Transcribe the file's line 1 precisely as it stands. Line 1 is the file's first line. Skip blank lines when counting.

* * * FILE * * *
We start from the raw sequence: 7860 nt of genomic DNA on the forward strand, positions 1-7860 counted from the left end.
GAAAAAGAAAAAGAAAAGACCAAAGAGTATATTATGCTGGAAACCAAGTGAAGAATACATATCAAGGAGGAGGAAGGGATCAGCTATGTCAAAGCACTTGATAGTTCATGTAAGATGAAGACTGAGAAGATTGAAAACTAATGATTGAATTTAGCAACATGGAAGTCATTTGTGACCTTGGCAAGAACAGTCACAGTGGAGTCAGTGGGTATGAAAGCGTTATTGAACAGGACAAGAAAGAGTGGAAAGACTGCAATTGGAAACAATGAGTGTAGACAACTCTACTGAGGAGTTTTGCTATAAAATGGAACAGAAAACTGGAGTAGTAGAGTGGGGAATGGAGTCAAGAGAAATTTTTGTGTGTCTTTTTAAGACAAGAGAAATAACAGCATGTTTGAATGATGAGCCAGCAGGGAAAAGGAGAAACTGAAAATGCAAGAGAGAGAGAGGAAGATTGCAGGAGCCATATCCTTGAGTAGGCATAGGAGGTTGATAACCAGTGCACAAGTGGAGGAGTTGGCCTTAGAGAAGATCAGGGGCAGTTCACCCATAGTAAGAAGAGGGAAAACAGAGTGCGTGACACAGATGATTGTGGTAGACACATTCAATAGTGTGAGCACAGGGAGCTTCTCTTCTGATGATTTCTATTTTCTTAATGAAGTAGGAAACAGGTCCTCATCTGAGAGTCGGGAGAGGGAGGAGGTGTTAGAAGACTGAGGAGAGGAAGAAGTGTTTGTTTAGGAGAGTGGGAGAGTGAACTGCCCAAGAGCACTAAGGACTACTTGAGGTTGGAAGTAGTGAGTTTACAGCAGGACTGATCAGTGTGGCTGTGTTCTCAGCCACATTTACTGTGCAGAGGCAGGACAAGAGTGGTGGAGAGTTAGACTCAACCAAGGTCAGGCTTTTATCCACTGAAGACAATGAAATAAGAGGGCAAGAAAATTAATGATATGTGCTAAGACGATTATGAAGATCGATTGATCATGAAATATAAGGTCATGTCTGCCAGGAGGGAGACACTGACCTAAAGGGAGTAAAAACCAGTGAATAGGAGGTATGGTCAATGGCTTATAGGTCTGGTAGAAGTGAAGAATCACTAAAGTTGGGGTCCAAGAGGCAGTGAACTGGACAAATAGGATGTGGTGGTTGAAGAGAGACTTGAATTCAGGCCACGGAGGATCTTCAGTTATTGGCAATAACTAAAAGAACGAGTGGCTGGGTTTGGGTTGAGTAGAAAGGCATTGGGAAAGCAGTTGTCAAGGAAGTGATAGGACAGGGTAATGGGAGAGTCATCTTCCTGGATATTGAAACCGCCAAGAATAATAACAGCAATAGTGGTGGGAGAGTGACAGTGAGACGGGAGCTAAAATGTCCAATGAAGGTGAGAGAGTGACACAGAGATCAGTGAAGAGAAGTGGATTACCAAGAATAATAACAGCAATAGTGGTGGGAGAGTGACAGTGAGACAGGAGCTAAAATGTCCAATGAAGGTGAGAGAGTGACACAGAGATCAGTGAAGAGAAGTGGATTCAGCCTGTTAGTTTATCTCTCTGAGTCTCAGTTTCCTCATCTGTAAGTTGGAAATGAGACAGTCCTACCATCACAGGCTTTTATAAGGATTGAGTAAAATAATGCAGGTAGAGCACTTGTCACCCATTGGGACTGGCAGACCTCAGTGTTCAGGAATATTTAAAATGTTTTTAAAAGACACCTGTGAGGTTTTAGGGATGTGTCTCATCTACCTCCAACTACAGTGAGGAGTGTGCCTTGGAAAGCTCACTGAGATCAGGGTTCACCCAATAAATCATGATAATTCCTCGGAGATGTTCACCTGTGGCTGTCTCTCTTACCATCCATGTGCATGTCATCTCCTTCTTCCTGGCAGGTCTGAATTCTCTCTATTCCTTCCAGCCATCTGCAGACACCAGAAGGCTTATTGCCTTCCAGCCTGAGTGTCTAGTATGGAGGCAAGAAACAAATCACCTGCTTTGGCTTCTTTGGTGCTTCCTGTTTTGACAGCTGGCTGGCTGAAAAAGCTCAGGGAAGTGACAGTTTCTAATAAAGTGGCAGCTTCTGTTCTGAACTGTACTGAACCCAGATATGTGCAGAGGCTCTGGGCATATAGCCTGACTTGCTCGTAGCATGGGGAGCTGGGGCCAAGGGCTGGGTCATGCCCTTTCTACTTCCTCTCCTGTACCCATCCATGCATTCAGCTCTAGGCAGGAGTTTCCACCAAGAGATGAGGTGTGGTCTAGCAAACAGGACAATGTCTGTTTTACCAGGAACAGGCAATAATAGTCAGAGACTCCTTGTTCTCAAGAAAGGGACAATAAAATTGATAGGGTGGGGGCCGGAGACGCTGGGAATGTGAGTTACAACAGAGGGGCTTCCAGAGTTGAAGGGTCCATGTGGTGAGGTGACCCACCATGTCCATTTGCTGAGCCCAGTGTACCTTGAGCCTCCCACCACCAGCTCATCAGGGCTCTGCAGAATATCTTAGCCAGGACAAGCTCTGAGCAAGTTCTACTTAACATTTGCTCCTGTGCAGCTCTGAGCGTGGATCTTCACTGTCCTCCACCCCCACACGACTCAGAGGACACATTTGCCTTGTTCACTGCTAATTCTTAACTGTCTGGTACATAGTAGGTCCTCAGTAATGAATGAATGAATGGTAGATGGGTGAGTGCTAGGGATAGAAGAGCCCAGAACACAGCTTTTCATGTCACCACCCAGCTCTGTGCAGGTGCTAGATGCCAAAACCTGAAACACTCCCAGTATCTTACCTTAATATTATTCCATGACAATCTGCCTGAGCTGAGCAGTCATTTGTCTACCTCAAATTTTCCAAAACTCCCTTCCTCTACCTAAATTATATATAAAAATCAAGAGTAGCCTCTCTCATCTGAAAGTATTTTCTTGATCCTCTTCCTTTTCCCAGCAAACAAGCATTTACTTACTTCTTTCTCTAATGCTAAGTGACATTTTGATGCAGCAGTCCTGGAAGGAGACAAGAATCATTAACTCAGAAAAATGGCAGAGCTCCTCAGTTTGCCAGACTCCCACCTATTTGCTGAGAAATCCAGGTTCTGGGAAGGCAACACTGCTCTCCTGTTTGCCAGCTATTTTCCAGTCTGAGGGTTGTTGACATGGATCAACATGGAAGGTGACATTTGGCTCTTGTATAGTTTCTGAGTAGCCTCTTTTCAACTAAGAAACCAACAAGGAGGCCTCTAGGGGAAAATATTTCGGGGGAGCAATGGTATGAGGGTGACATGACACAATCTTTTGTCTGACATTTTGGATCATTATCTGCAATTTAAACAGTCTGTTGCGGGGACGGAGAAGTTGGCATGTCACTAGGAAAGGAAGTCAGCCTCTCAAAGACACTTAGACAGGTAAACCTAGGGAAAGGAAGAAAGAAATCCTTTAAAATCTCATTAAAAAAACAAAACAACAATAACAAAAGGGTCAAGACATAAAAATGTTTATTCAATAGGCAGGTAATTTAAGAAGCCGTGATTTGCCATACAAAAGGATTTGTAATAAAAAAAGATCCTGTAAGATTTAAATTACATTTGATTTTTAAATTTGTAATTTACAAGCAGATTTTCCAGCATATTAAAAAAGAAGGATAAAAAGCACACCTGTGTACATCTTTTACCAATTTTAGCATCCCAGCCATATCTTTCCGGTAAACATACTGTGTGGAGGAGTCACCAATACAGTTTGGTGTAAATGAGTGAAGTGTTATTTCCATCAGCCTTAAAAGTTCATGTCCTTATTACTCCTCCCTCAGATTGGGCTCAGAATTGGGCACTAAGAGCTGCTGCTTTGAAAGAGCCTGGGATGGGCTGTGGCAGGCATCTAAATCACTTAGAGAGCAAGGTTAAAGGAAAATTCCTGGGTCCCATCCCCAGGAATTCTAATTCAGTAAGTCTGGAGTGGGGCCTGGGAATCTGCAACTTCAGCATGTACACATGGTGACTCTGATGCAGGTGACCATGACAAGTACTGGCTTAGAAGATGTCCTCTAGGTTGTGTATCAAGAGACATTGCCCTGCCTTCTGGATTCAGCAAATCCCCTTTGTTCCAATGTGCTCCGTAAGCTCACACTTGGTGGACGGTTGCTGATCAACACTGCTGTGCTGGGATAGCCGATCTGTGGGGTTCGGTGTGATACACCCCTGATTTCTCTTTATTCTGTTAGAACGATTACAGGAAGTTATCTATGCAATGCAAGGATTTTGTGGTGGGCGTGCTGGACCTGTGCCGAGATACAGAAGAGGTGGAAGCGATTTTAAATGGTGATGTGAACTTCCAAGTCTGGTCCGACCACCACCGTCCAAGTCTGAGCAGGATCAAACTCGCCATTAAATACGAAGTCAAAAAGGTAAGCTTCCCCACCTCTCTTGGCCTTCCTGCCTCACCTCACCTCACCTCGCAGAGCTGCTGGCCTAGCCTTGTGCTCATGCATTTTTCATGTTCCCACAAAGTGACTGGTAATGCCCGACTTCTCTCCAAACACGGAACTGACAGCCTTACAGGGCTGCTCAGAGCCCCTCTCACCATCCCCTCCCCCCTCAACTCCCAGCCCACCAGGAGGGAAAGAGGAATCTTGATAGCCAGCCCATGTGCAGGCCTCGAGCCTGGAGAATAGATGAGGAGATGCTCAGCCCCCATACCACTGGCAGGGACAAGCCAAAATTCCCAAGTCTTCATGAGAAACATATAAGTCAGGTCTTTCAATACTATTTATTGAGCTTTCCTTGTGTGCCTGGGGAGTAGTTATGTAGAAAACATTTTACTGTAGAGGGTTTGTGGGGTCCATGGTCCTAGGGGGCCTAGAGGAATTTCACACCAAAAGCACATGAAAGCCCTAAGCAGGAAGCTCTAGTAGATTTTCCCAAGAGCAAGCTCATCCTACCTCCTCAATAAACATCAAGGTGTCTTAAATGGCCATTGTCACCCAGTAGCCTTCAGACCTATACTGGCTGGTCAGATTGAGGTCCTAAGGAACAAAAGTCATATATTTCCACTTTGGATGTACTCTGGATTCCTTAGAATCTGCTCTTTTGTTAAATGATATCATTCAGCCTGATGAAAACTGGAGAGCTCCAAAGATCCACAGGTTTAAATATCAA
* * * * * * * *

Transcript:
We start from the raw sequence: 7860 nt of genomic DNA on the forward strand, positions 1-7860 counted from the left end.